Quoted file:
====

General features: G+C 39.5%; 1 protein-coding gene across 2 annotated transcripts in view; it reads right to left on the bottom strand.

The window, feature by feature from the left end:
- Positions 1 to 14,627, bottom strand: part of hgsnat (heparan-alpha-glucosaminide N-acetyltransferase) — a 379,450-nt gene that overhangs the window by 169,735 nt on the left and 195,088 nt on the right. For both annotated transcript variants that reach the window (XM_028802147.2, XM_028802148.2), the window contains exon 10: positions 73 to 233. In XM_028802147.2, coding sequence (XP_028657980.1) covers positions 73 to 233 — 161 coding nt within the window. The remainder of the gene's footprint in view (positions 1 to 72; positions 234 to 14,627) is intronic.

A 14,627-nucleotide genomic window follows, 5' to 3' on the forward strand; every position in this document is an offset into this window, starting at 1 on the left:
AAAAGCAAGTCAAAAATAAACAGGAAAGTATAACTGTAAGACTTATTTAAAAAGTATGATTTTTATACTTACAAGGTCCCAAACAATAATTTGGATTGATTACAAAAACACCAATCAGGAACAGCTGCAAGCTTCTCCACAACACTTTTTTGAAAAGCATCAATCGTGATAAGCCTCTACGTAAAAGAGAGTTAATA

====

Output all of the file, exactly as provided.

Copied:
General features: G+C 39.5%; 1 protein-coding gene across 2 annotated transcripts in view; it reads right to left on the bottom strand.

The window, feature by feature from the left end:
- Positions 1 to 14,627, bottom strand: part of hgsnat (heparan-alpha-glucosaminide N-acetyltransferase) — a 379,450-nt gene that overhangs the window by 169,735 nt on the left and 195,088 nt on the right. For both annotated transcript variants that reach the window (XM_028802147.2, XM_028802148.2), the window contains exon 10: positions 73 to 233. In XM_028802147.2, coding sequence (XP_028657980.1) covers positions 73 to 233 — 161 coding nt within the window. The remainder of the gene's footprint in view (positions 1 to 72; positions 234 to 14,627) is intronic.

A 14,627-nucleotide genomic window follows, 5' to 3' on the forward strand; every position in this document is an offset into this window, starting at 1 on the left:
AAAAGCAAGTCAAAAATAAACAGGAAAGTATAACTGTAAGACTTATTTAAAAAGTATGATTTTTATACTTACAAGGTCCCAAACAATAATTTGGATTGATTACAAAAACACCAATCAGGAACAGCTGCAAGCTTCTCCACAACACTTTTTTGAAAAGCATCAATCGTGATAAGCCTCTACGTAAAAGAGAGTTAATA